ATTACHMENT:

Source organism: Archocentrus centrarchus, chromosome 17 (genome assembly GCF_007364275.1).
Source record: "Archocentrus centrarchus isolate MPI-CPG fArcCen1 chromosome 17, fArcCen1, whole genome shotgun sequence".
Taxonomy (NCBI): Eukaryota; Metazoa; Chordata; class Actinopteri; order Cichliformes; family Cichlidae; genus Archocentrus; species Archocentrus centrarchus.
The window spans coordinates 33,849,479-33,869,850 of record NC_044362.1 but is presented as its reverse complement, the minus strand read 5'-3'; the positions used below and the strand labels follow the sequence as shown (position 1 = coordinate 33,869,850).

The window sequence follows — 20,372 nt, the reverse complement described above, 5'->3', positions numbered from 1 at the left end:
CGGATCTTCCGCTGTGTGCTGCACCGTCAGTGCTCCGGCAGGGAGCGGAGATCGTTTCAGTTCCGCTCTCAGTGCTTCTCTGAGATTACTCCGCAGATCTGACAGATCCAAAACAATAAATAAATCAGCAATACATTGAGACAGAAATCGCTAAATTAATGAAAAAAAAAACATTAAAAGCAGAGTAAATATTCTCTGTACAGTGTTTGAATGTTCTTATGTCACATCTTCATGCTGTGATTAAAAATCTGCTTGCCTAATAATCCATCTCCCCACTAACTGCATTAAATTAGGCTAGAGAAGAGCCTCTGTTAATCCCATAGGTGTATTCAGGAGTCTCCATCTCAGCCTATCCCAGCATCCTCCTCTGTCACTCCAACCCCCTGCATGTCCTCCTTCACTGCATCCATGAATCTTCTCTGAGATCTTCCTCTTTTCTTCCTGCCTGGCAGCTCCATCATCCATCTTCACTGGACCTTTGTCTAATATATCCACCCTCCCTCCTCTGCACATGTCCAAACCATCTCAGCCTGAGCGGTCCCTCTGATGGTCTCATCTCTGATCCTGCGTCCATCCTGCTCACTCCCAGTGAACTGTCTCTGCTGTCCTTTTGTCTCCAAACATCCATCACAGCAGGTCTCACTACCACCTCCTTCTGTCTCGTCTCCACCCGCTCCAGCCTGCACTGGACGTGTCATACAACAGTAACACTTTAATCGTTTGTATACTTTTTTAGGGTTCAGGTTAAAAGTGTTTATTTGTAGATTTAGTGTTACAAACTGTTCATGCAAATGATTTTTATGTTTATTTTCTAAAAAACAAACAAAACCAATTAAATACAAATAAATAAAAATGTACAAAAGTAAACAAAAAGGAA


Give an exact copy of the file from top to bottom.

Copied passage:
Source organism: Archocentrus centrarchus, chromosome 17 (genome assembly GCF_007364275.1).
Source record: "Archocentrus centrarchus isolate MPI-CPG fArcCen1 chromosome 17, fArcCen1, whole genome shotgun sequence".
Taxonomy (NCBI): Eukaryota; Metazoa; Chordata; class Actinopteri; order Cichliformes; family Cichlidae; genus Archocentrus; species Archocentrus centrarchus.
The window spans coordinates 33,849,479-33,869,850 of record NC_044362.1 but is presented as its reverse complement, the minus strand read 5'-3'; the positions used below and the strand labels follow the sequence as shown (position 1 = coordinate 33,869,850).

The window sequence follows — 20,372 nt, the reverse complement described above, 5'->3', positions numbered from 1 at the left end:
CGGATCTTCCGCTGTGTGCTGCACCGTCAGTGCTCCGGCAGGGAGCGGAGATCGTTTCAGTTCCGCTCTCAGTGCTTCTCTGAGATTACTCCGCAGATCTGACAGATCCAAAACAATAAATAAATCAGCAATACATTGAGACAGAAATCGCTAAATTAATGAAAAAAAAAACATTAAAAGCAGAGTAAATATTCTCTGTACAGTGTTTGAATGTTCTTATGTCACATCTTCATGCTGTGATTAAAAATCTGCTTGCCTAATAATCCATCTCCCCACTAACTGCATTAAATTAGGCTAGAGAAGAGCCTCTGTTAATCCCATAGGTGTATTCAGGAGTCTCCATCTCAGCCTATCCCAGCATCCTCCTCTGTCACTCCAACCCCCTGCATGTCCTCCTTCACTGCATCCATGAATCTTCTCTGAGATCTTCCTCTTTTCTTCCTGCCTGGCAGCTCCATCATCCATCTTCACTGGACCTTTGTCTAATATATCCACCCTCCCTCCTCTGCACATGTCCAAACCATCTCAGCCTGAGCGGTCCCTCTGATGGTCTCATCTCTGATCCTGCGTCCATCCTGCTCACTCCCAGTGAACTGTCTCTGCTGTCCTTTTGTCTCCAAACATCCATCACAGCAGGTCTCACTACCACCTCCTTCTGTCTCGTCTCCACCCGCTCCAGCCTGCACTGGACGTGTCATACAACAGTAACACTTTAATCGTTTGTATACTTTTTTAGGGTTCAGGTTAAAAGTGTTTATTTGTAGATTTAGTGTTACAAACTGTTCATGCAAATGATTTTTATGTTTATTTTCTAAAAAACAAACAAAACCAATTAAATACAAATAAATAAAAATGTACAAAAGTAAACAAAAAGGAA